CAPITAL REGION – The state planned official fireworks displays Tuesday night to mark a vaccine milestone at the lifting of COVID restrictions, but unofficial displays seem likely in cities like Schenectady and Albany, where illegal neighborhood pyrotechnic displays take place on almost any warm night.
The official statewide celebration — including a display in downtown Albany at the Empire State Plaza — also got the goat of some Republican state legislators, who noted that even as COVID-19 restrictions are ending, Gov. Andrew M. Cuomo is loath to give up the emergency powers that let him put those restrictions in place.
“If the state of emergency has not lifted the Gov still has the power to roll back one day, reinstitute the next,” Assemblywoman Mary Beth Walsh, R-Ballston, wrote on Twitter.
Walsh also wrote, in a sarcastic tweet about the fireworks that was later deleted, “Fantastic. That will muffle the gunfire in Albany a little.”
Albany has seen a rash of sometimes fatal shootings this year and last, in a phenomena Mayor Kathy Sheehan has blamed in part on the pandemic and the way it last year kept counseling and social services programs from being conducted in-person in the most-affected neighborhoods.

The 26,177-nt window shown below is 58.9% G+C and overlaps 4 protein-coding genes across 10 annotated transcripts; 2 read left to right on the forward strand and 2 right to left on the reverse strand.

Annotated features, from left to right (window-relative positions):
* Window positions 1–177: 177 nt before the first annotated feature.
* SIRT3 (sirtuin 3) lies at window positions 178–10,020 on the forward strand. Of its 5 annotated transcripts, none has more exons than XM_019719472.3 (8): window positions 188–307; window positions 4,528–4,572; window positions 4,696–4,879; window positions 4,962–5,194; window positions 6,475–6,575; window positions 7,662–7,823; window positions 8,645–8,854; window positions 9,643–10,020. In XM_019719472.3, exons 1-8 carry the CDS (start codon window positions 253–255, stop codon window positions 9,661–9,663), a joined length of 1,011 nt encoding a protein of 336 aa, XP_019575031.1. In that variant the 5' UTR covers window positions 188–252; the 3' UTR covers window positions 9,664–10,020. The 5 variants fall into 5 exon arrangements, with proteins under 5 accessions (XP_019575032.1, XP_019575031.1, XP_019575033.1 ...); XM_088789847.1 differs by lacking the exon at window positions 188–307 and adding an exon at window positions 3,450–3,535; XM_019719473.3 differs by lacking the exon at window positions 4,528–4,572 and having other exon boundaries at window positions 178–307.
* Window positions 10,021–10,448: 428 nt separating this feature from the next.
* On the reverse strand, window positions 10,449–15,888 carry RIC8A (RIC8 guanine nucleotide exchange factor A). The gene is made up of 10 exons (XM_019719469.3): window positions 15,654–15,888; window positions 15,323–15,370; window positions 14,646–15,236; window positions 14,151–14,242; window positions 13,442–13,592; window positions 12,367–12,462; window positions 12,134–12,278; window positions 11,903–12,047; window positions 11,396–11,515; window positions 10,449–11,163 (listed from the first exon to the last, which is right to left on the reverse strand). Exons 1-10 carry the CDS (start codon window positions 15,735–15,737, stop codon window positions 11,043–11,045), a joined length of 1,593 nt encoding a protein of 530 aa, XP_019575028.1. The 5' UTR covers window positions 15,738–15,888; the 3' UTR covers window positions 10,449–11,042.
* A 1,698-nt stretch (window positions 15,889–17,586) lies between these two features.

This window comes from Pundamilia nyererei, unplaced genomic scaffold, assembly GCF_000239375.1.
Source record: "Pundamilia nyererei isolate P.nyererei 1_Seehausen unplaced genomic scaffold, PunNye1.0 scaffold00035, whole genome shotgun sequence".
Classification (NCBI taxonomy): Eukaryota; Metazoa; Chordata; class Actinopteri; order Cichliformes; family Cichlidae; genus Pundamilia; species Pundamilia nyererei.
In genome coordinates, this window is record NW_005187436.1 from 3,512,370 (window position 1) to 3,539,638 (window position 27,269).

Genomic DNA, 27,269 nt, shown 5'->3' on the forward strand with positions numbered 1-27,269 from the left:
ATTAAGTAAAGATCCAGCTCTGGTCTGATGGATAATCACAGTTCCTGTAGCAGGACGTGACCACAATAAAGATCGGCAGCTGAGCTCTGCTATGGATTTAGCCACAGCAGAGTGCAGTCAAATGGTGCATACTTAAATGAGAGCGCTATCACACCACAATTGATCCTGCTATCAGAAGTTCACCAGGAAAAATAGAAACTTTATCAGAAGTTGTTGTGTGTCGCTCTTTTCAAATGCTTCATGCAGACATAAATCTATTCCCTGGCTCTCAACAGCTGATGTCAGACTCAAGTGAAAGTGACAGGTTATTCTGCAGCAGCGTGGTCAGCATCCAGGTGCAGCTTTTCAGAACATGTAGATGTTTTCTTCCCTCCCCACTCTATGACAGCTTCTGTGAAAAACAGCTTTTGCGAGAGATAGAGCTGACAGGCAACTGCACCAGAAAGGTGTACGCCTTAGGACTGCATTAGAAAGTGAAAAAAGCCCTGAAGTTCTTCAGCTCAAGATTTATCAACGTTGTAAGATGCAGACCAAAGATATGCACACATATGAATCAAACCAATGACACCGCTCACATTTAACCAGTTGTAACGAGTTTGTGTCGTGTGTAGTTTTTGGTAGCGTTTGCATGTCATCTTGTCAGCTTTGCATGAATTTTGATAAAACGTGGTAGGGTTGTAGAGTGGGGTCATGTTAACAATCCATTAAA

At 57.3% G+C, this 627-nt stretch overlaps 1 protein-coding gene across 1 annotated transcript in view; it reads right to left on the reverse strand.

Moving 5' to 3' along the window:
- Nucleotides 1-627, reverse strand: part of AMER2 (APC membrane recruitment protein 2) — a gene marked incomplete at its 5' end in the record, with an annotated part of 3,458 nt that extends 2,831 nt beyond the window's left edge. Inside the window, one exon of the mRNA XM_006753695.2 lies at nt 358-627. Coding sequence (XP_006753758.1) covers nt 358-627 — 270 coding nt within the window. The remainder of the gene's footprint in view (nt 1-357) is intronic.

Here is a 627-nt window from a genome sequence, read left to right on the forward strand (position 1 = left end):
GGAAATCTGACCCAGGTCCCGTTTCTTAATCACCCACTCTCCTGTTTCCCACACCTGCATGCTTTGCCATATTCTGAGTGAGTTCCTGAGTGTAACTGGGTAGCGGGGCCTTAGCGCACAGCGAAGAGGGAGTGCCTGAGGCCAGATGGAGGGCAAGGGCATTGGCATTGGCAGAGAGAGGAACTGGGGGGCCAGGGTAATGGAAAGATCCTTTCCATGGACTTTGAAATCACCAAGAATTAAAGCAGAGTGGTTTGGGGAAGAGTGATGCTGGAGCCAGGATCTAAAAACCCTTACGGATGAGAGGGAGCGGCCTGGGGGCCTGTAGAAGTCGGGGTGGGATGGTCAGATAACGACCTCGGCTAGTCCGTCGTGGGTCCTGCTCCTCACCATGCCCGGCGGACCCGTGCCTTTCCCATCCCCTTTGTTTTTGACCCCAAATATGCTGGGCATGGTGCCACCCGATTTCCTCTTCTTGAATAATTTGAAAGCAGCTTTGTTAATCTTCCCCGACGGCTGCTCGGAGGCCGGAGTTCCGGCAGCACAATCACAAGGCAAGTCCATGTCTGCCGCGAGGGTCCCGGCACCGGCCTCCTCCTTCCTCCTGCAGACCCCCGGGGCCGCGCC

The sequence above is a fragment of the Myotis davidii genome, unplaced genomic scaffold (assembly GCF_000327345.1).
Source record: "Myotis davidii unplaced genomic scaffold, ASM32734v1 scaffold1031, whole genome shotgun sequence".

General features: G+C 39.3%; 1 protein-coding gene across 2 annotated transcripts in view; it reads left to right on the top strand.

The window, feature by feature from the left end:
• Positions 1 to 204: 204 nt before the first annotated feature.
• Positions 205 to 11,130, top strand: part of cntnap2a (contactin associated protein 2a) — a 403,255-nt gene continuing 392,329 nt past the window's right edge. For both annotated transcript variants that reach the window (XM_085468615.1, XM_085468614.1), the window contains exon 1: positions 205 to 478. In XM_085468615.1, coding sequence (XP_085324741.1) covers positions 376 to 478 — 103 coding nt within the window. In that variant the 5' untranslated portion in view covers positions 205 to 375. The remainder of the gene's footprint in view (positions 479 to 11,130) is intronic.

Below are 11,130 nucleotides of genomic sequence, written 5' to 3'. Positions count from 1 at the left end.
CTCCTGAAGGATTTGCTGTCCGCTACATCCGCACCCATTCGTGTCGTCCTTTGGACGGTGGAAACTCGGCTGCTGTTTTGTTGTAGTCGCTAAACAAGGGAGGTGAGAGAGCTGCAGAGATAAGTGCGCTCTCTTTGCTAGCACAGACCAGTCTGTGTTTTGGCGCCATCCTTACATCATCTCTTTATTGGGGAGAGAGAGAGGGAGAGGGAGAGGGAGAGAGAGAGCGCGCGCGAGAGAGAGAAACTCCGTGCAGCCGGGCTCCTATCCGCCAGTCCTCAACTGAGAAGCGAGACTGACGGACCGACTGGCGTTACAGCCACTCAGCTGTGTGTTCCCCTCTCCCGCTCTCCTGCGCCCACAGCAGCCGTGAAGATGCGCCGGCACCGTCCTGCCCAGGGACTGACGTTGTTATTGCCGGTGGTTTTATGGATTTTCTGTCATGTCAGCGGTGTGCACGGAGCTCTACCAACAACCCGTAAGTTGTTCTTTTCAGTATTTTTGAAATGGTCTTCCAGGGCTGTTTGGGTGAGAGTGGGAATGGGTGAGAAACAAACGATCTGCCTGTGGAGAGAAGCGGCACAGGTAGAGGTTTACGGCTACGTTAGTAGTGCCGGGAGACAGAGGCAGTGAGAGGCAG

In Schenectady, the City Council has discussed what the city might be able to do to crack down on illegal fireworks displays in residential areas around the city, which have become an annual problem.
“I suspect we’ll get our fair share of people setting off fireworks,” Schenectady Councilman John Polimeni, who recently spoke out about the issue, said Tuesday afternoon. He said he hadn’t heard about the governor’s announcement, and remains hopeful that pressure from city officials and opposition from neighborhood association leaders will tamp down on the pyrotechnic displays this year in the city.
Illegal fireworks have also been an ongoing problem in Albany, including in the neighborhoods around the Empire State Plaza. And, social media indicated, in many other corners of the state.
“Fireworks are a great way to celebrate the end of a long road that has caused universal PTSD, a condition which may result in traumatic responses to loud and sudden noises. Also, the poor dogs of NY,” one pseudonymous Twitter user wrote in a reply to Cuomo.